Biotechnology Engineering Colleges
The Graduate Program in Biotechnology Science and Engineering is an Interdisciplinary Program with faculty from the Departments of Chemistry, Biological Sciences and Chemical Engineering. Adjunct faculty from the Marshall Space Flight Center and local biotechnology research centers and companies are also involved in the program.
The program's mission is to provide Ph.D. level graduates who are broadly trained in the areas of science and engineering pertinent to biotechnology and who will benefit the economic, educational, and cultural development of Alabama. Graduates of the program are expected to be able to make significant contributions to biotechnology in academic, governmental, and business settings.
The interdisciplinary program in Biotechnology Science and Engineering provides broad training in sciences and engineering dealing with the handling and the processing of macromolecules and living systems. Students receive advanced training in one of three specializations: Structural Biology, Biomolecular Sciences or Bioprocess Engineering. The principal core of instructors and research advisors are drawn from the Departments of Biological Sciences, Chemistry, and Chemical and Materials Engineering. The program includes significant involvement from local biotechnology companies as well as NASA's Marshall Space Flight Center.
What is Biotechnology?
Biotechnology is not a single area of study, but a multidisciplinary field concerned with the practical application of biological organisms and their subcellular components to industrial or service manufacturing, to environmental management and health, and to medicine. It is a series of enabling technologies drawn from the fields of microbiology, cellular biology, molecular biology, genetics, biochemistry, immunology, fermentation technology, environmental science and engineering which allow one to synthesize, breakdown or transform materials to suit human needs. Biotechnology ("Current Trends in Chemical Technology, Business, and Employment, " American Chemical Society, Washington, DC. 1998) can therefore be defined as the safe study and manipulation of biological molecules for development of products or techniques for medical and industrial application. Although biotechnology in the broadest sense is not new, the current ability and demand for manipulating living organisms or their subcellular components to provide useful products, processes or services has reached new heights. Modern biotechnology has resulted from scientific scrutiny of old and familiar processes and from new advances in molecular biology, genetic engineering and fermentation technologies.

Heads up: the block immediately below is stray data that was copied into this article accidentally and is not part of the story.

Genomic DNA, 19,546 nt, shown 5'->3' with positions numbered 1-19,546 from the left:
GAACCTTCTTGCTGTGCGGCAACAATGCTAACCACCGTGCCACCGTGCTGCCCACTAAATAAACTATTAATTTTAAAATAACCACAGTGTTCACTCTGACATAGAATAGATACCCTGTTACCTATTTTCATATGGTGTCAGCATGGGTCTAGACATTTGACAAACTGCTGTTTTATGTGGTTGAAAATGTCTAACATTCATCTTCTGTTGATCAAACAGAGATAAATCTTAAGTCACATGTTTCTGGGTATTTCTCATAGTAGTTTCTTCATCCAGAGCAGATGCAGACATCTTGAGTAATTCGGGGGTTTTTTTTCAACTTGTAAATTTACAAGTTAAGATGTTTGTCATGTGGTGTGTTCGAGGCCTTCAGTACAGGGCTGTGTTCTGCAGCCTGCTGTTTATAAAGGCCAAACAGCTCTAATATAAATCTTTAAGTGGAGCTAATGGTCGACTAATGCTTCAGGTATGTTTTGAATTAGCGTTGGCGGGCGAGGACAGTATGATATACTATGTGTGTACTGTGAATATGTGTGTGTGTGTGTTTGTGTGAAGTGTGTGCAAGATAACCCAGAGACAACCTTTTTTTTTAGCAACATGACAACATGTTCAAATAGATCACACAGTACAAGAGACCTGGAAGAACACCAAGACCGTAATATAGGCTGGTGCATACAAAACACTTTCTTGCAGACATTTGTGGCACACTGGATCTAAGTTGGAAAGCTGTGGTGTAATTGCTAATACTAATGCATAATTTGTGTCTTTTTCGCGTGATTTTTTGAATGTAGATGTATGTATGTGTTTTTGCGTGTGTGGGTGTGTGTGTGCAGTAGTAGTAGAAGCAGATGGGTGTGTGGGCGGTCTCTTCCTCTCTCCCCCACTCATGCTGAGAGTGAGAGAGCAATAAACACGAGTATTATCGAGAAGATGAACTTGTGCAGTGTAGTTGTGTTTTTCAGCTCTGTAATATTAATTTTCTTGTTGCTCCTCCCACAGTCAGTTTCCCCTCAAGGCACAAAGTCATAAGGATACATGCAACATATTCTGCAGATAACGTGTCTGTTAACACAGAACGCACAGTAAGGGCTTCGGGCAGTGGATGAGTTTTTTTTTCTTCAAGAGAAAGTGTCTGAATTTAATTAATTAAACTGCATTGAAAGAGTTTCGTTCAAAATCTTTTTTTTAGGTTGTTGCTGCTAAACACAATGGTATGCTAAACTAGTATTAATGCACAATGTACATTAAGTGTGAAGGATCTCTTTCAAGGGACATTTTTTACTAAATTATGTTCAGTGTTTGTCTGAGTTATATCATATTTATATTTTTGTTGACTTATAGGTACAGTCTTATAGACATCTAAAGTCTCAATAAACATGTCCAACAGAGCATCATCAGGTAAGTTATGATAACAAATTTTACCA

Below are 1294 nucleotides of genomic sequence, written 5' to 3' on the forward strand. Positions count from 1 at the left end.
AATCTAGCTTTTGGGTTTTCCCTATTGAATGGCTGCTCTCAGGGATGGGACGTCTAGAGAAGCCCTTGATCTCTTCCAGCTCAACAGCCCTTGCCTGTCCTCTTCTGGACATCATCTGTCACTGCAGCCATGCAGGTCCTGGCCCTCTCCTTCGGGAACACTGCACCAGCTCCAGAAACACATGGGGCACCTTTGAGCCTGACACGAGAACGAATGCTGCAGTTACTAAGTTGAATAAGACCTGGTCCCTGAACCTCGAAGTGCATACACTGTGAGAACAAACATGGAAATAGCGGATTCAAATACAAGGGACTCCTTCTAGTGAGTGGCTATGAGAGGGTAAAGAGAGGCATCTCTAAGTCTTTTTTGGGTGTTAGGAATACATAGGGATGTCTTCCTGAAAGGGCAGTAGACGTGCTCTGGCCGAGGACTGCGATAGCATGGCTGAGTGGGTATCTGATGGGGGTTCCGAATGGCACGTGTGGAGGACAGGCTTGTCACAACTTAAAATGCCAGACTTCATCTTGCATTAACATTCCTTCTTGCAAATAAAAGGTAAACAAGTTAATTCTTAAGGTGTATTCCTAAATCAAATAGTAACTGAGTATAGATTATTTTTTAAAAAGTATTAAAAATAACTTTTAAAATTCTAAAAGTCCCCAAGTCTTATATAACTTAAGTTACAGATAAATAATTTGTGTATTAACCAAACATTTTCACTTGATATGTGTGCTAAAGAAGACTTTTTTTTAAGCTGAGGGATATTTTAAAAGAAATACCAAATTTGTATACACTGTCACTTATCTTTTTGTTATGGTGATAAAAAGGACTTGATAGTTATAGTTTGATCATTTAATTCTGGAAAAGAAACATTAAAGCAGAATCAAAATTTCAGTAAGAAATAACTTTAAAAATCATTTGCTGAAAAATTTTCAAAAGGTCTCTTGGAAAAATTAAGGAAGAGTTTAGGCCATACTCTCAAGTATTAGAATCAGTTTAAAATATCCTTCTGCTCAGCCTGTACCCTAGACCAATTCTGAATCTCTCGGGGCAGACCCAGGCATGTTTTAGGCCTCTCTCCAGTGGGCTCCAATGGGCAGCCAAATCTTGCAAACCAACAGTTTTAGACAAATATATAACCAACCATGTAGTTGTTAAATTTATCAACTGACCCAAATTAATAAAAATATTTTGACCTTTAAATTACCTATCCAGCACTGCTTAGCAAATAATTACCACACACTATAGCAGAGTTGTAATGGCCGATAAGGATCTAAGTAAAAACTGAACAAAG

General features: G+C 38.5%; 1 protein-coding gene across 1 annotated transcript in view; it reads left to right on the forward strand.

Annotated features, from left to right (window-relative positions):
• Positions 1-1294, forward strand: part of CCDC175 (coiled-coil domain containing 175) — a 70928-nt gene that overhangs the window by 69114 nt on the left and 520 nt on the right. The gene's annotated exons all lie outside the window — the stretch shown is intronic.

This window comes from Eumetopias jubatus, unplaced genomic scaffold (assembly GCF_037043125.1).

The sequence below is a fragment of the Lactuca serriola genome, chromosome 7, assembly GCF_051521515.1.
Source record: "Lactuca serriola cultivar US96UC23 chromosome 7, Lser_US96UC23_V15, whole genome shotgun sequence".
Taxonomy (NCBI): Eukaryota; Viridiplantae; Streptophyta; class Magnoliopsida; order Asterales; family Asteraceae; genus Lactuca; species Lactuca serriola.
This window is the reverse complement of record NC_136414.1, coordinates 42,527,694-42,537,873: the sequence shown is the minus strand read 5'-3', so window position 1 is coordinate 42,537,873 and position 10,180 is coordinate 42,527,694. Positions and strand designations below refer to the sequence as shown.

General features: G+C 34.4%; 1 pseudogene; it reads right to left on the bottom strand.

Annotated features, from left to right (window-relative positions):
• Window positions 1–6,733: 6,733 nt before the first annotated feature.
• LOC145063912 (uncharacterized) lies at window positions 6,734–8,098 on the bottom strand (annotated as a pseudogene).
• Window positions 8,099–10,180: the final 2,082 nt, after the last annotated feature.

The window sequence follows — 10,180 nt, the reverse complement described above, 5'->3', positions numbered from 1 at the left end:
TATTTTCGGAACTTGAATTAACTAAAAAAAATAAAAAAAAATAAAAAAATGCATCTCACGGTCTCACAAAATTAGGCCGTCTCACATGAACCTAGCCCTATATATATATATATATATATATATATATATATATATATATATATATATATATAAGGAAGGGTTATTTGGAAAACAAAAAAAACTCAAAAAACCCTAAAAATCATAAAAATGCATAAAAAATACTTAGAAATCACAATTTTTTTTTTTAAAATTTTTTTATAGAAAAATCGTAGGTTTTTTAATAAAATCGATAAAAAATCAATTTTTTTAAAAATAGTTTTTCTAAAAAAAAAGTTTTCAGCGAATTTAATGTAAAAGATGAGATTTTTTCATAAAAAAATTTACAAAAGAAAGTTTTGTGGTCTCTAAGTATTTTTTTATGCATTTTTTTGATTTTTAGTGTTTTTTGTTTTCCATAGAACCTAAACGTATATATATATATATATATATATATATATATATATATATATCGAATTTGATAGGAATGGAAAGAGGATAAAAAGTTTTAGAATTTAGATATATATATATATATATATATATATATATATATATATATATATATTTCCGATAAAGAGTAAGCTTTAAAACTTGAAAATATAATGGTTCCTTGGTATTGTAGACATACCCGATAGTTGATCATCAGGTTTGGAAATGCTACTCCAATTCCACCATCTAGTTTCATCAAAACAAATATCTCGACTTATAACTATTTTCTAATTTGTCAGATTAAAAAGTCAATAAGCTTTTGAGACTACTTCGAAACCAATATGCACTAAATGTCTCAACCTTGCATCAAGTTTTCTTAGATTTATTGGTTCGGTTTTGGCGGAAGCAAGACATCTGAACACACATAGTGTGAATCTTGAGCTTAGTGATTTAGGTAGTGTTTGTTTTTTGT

The future industrial landscape will continue to include research, development and the manufacturing of products such as proteins and nucleic acids that will be based wholly or in large part on biological processes.